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Author Topic: Tall & Airy Focaccia  (Read 4172 times)

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Offline Oded

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Tall & Airy Focaccia
« on: November 28, 2020, 02:46:33 PM »
Hello everyone,

I'm looking to make a tall & airy focaccia, any idea where can I start as far as recipe?

I tried the one from Nancy Silvetone's Triple Beam pizza and really liked how it tasted... the texture was great as well as hieght.

Thank you!

Offline Pizza_Not_War

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Re: Tall & Airy Focaccia
« Reply #1 on: November 28, 2020, 03:48:55 PM »
My current favorite. It is crispy both top and bottom and super soft inside. Emilie Raffa sourdough focaccia - you can google it for several different people using the recipe. I sub some diastatic malt for the honey. If you don't use sourdough, you would have to figure out the yeast substitution amount, which would be a small bit of yeast.

Offline Oded

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Re: Tall & Airy Focaccia
« Reply #2 on: November 28, 2020, 11:48:04 PM »
Thank you very much!!!

Offline bethj

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Re: Tall & Airy Focaccia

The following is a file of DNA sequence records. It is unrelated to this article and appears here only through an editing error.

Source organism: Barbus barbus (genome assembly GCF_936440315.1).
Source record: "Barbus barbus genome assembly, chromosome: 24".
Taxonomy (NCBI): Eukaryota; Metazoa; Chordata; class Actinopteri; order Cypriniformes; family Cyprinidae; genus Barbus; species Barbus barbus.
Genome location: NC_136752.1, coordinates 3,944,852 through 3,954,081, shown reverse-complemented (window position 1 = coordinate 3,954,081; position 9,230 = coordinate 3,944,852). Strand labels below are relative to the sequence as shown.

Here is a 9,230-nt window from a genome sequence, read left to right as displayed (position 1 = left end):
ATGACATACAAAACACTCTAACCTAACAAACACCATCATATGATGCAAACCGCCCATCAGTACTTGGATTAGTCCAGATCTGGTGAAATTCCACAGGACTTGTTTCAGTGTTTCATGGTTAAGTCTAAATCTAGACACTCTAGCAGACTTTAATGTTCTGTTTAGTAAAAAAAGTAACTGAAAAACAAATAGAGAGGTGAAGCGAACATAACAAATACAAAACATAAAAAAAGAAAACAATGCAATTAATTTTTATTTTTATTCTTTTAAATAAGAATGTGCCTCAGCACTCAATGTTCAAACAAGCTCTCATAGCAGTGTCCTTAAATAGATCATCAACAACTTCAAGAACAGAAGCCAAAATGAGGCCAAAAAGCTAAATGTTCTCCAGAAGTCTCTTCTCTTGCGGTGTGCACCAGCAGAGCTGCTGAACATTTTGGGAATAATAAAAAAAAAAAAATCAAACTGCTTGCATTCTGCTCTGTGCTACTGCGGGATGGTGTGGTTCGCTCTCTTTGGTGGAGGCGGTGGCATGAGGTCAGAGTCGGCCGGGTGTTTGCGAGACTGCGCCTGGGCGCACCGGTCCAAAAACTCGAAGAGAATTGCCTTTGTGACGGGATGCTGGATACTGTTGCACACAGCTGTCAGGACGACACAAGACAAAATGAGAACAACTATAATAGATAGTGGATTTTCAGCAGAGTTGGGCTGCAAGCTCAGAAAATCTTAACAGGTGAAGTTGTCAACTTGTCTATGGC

« Reply #3 on: November 29, 2020, 01:53:41 PM »
This Cook's Illustrated recipe uses a biga, and is very good - tall and airy.  I've made it many times.  I like to toss about 50 grams of unfed sourdough discard in the biga for flavor (not for leavening - the yeast will do that).

https://myyearwithchris.wordpress.com/2012/05/14/rosemary-focaccia-3/

Offline bobgraff

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Re: Tall & Airy Focaccia
« Reply #4 on: December 06, 2020, 08:32:16 AM »
Here's the video for the Cook's Illustrated recipe.

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Offline jkb

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Re: Tall & Airy Focaccia
« Reply #5 on: December 07, 2020, 10:57:59 PM »
This Cook's Illustrated recipe uses a biga, and is very good - tall and airy.  I've made it many times.  I like to toss about 50 grams of unfed sourdough discard in the biga for flavor (not for leavening - the yeast will do that).